For groundcover, consider the creeping cotoneaster (Cotoneaster adpressus) with its low-growing spread and cranberry-red fruit that will remain after its leaves have fallen. Evergreen and deciduous hollies are another option. One important feature of deciduous holly is that it is dioecious, meaning that a nearby male plant must pollinate the female holly plants in order for them to bear fruit.
 
Berries add a pop of color
Berries add a pop of color to the garden against a snowy white background.
 
4. Evergreens and Conifers for Greenery
Stately evergreens add hues of green, blue and yellow to a winter garden. The key is to plant one that fits its designated space. Fortunately nowadays there are many shapes and sizes available. Tall firs, pines, spruces, cedars and yews all add winter interest. One large, weeping evergreen that stands out is the weeping nootka false cypress (Chamaecyparis nootkatensis 'Pendula'), with its blue-green foliage and delicate drooping habit.

Dwarf conifers are better for smaller gardens and mix well in a perennial bed. Shapes may be upright, mounding or pyramidal. Possibilities include dwarf Alberta spruce (Picea glauca var. albertiana 'Conica'), 'Fat Albert' blue spruce (Picea pungens 'Fat Albert'), 'Golden Mop' sawara cypress (Chamaecyparis pisifera 'Golden Mop') and dwarf mountain pine (Pinus mugo subsp. mugo).

5. Birds and Wildlife
The winter garden comes alive with the addition of backyard feeders filled with tempting bird treats. Woodpeckers and blue jays enjoy black sunflower seeds and suet. Niger seeds attract smaller birds such as finches. Cardinals, chickadees, sparrows and cedar waxwings seem to prefer my shell-free mixture. It's important to keep the feeders clean and well stocked, as birds will come to rely on them as a food source. Dried corn for visiting squirrels and chipmunks is guaranteed to disappear quickly.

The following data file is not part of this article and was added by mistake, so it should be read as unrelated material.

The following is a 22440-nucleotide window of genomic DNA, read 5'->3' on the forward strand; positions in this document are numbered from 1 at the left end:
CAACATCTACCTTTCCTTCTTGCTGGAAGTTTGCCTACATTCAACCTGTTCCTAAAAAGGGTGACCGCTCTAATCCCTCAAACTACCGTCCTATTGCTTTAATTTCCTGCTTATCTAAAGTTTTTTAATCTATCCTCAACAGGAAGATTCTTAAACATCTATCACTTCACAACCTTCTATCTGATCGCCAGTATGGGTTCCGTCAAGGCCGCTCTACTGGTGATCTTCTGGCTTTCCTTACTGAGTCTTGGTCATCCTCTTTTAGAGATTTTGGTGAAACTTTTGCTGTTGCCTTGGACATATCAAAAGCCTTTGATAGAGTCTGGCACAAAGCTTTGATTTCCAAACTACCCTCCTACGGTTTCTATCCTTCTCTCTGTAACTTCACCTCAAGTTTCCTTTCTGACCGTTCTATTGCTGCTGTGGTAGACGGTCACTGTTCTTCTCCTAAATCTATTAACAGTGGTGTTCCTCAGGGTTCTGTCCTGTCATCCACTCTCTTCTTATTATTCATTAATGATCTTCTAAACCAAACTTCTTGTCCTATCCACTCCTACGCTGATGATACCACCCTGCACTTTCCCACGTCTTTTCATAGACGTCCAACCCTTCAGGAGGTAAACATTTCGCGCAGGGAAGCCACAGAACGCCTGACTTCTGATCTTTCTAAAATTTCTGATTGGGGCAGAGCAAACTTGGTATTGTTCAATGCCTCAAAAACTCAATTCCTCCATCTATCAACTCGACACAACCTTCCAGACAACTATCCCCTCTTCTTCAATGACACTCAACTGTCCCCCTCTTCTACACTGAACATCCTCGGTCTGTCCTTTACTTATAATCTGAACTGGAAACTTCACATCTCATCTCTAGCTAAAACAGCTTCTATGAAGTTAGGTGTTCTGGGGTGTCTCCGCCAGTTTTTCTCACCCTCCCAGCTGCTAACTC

Tall trees and dense shrubs provide shelter for birds and wildlife and protect them from predators. Some gardeners like to add an outdoor fountain with a built-in pump to provide a water source in winter. Underneath a woodpile provides hibernating spaces for local wildlife. It's best not to get too industrious in autumn; leave the garden slightly messy and save deadheading for spring to help out Mother Nature.
 
  Christmas-themed container
  A Christmas-themed winter container
6. Containers, Wreaths and Garden Art
The same container that held summer annuals can easily be replaced with an assortment of evergreen boughs, berries and twigs. Ornamental vegetables such as flowering kale, berries, dried flowers and grasses also can be incorporated. A big urn packed with soil and filled with boughs of blue spruce, juniper, pinecones and variegated holly covered in fresh snow, for instance, can be a cheery welcome at the front door. Winter urns and planters are best arranged after a hard frost but before the soil freezes.